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I Was Just Thinking: A long way to go

It was April of 1966, two years after President Lyndon B. Johnson had signed the Civil Rights Act.

As a soldier with the U.S.Army, I had just been transferred from Ft. Leonard Wood, Mo. ToFt. Gordon, Ga. That, I thought, would give me a good chance to see a part of the United States that I’d never visited – the Deep South.

So, with my Army dress clothes and as many civilian clothes I thought I’d need – all freshly pressed (thanks, Mom!) and hanging neatly from a bar in the back seat – plus a duffel bag filled with other necessities – I headed out in my 1965 Corvair.

I’d laboriously pored over a number of maps, procured from a local gas station, and selected the route I’d take to Ft. Gordon, adjacent to Augusta and the famed golf course there.

At 23, much of the world news held little interest to me. What I wanted was to see the world. So, I selected a route that would take me south through St. Louis, continue into Mississippi, then carry me east to my destination through Alabama and Georgia.

It was in Mississippi that I began noticing the roadsides. The back roads were lined with small wooden shacks, many of them constructed above ground on poles – I assumed they were built that way to escape flood waters that may arise each spring. There weren’t just a few; they literally filled the landscape.

Just as suddenly as those shacks appeared on the horizon, they’d disappear again, replaced by magnificent white mansions. I assumed those were plantations owned by former slave owners in Mississippi.

Crossing into Alabama I began seeing the signs. The signs were everywhere – courthouse squares, businesses, water fountains, you name it. They read “White Entrance,” “White’s Only,” Colored Entrance” and just about everything imaginable that could be tied to segregation.

This was two years after President Johnson signed into law a Civil Rights Act that supposedly would end those segregationist practices in the south. That law had not.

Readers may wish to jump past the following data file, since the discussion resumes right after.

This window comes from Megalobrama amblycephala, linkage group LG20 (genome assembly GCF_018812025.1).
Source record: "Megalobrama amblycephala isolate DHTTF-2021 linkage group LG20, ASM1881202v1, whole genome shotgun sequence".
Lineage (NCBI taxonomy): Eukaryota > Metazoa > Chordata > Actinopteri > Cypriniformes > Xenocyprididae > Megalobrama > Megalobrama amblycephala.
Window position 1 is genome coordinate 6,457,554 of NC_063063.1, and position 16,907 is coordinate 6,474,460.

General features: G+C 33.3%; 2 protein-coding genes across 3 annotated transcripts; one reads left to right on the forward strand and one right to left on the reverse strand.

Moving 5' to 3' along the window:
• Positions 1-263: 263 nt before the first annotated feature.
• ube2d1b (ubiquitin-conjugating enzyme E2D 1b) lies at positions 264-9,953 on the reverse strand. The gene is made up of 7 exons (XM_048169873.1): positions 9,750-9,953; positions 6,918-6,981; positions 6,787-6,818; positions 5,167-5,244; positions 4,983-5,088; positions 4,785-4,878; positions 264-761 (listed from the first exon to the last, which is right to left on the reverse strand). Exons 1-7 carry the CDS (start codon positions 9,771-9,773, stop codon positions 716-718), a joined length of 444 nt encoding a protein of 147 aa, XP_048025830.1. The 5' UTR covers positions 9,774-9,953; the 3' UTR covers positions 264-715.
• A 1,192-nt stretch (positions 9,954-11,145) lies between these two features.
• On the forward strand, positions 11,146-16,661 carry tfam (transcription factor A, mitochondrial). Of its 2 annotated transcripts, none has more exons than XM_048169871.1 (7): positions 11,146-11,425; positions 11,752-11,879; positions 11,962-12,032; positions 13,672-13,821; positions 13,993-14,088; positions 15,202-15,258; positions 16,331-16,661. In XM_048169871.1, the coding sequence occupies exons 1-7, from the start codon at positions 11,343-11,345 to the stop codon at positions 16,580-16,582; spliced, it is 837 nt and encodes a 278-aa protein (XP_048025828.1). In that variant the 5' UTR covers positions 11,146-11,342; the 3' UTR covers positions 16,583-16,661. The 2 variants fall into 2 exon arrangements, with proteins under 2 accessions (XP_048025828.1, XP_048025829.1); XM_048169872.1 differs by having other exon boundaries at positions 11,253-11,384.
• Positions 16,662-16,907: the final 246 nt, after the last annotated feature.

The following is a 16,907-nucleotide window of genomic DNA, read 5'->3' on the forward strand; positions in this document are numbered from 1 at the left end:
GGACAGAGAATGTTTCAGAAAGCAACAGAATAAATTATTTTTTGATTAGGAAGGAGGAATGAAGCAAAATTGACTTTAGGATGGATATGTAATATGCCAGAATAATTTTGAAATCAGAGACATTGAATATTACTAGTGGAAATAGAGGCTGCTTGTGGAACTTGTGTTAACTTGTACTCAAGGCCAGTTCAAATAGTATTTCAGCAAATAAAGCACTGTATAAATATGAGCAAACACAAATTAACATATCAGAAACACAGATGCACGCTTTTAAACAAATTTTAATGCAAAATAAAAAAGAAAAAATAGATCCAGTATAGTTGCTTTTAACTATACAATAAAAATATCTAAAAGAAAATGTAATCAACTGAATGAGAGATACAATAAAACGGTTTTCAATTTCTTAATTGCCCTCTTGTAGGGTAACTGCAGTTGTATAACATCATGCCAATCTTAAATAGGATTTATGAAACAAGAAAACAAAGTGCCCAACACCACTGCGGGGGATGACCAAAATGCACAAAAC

For a young man who was born and raised in “Lily White” rural Iowa, it was, to say the least, an eye-opening experience. Growing up, the only African Americans I’d ever seen were in movie houses and on the television screen. But, in those first 20 years after World War II had ended, black faces were seldom seen on either of those mediums.

The first real life black person I had encountered was as a basketball player at North Polk High School. Neighboring Ankeny – we were in the same conference in the late ’50s and early ‘60s – had one black player. I sought him out and we became, if not friends, acquaintances. In college, naturally, there were many athletes of color in the Iowa Junior College Conference, but it wasn’t until I was in the Army that I really began to know soldiers that just happened to be a different color than I.

I don’t suppose I ever did understand their plight, but driving through Mississippi, Alabama and Georgia on my two-day trip to August, I think I gained, at least a little, insight into what it must have been like to be non-white and growing up in the South during those years.

Most of us, me included, will never fully understand what it was like being a person of color growing up in the Deep South.

Fifty years have passed since race discrimination was made illegal. Fifty years. Half a Century. I believe we’ve made progress through those decades past.

But, after that many decades have passed, I can see we still have a long way to go.

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